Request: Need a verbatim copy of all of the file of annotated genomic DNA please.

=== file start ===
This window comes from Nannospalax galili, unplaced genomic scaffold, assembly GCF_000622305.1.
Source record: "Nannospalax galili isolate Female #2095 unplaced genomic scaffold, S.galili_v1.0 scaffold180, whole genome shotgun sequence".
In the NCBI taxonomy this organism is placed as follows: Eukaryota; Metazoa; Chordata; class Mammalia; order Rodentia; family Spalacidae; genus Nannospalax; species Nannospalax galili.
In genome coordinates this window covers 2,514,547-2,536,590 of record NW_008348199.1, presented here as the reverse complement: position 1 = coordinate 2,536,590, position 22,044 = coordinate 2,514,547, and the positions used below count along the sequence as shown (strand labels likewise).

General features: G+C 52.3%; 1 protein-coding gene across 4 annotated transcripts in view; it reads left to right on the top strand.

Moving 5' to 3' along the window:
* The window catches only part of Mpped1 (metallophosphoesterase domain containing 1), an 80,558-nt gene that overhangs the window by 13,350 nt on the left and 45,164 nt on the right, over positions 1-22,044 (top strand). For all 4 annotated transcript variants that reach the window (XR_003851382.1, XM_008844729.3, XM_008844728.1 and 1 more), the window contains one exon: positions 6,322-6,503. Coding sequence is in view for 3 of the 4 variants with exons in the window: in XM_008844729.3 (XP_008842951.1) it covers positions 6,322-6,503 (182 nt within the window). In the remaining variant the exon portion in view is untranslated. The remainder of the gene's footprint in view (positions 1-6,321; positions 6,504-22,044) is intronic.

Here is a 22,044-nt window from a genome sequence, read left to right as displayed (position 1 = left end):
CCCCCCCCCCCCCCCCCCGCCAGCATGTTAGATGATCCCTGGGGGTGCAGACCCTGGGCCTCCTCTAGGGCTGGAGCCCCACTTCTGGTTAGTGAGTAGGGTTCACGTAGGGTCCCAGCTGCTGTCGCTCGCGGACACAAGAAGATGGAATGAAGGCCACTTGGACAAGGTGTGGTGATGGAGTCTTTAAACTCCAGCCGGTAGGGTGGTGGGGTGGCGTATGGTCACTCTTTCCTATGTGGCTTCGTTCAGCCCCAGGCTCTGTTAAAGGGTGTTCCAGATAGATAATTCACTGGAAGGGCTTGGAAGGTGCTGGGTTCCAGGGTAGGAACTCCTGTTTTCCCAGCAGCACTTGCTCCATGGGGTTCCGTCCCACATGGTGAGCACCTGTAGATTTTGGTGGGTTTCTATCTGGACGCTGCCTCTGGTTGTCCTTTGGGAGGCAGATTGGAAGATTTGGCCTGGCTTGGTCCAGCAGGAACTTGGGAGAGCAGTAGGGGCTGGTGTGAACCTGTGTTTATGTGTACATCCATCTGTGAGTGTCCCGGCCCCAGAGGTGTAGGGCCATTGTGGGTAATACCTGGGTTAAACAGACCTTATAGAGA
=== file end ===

This window comes from Nannospalax galili, unplaced genomic scaffold, assembly GCF_000622305.1.
Source record: "Nannospalax galili isolate Female #2095 unplaced genomic scaffold, S.galili_v1.0 scaffold180, whole genome shotgun sequence".
In the NCBI taxonomy this organism is placed as follows: Eukaryota; Metazoa; Chordata; class Mammalia; order Rodentia; family Spalacidae; genus Nannospalax; species Nannospalax galili.
In genome coordinates this window covers 2,514,547-2,536,590 of record NW_008348199.1, presented here as the reverse complement: position 1 = coordinate 2,536,590, position 22,044 = coordinate 2,514,547, and the positions used below count along the sequence as shown (strand labels likewise).

General features: G+C 52.3%; 1 protein-coding gene across 4 annotated transcripts in view; it reads left to right on the top strand.

Moving 5' to 3' along the window:
* The window catches only part of Mpped1 (metallophosphoesterase domain containing 1), an 80,558-nt gene that overhangs the window by 13,350 nt on the left and 45,164 nt on the right, over positions 1-22,044 (top strand). For all 4 annotated transcript variants that reach the window (XR_003851382.1, XM_008844729.3, XM_008844728.1 and 1 more), the window contains one exon: positions 6,322-6,503. Coding sequence is in view for 3 of the 4 variants with exons in the window: in XM_008844729.3 (XP_008842951.1) it covers positions 6,322-6,503 (182 nt within the window). In the remaining variant the exon portion in view is untranslated. The remainder of the gene's footprint in view (positions 1-6,321; positions 6,504-22,044) is intronic.

Here is a 22,044-nt window from a genome sequence, read left to right as displayed (position 1 = left end):
CCCCCCCCCCCCCCCCCCGCCAGCATGTTAGATGATCCCTGGGGGTGCAGACCCTGGGCCTCCTCTAGGGCTGGAGCCCCACTTCTGGTTAGTGAGTAGGGTTCACGTAGGGTCCCAGCTGCTGTCGCTCGCGGACACAAGAAGATGGAATGAAGGCCACTTGGACAAGGTGTGGTGATGGAGTCTTTAAACTCCAGCCGGTAGGGTGGTGGGGTGGCGTATGGTCACTCTTTCCTATGTGGCTTCGTTCAGCCCCAGGCTCTGTTAAAGGGTGTTCCAGATAGATAATTCACTGGAAGGGCTTGGAAGGTGCTGGGTTCCAGGGTAGGAACTCCTGTTTTCCCAGCAGCACTTGCTCCATGGGGTTCCGTCCCACATGGTGAGCACCTGTAGATTTTGGTGGGTTTCTATCTGGACGCTGCCTCTGGTTGTCCTTTGGGAGGCAGATTGGAAGATTTGGCCTGGCTTGGTCCAGCAGGAACTTGGGAGAGCAGTAGGGGCTGGTGTGAACCTGTGTTTATGTGTACATCCATCTGTGAGTGTCCCGGCCCCAGAGGTGTAGGGCCATTGTGGGTAATACCTGGGTTAAACAGACCTTATAGAGA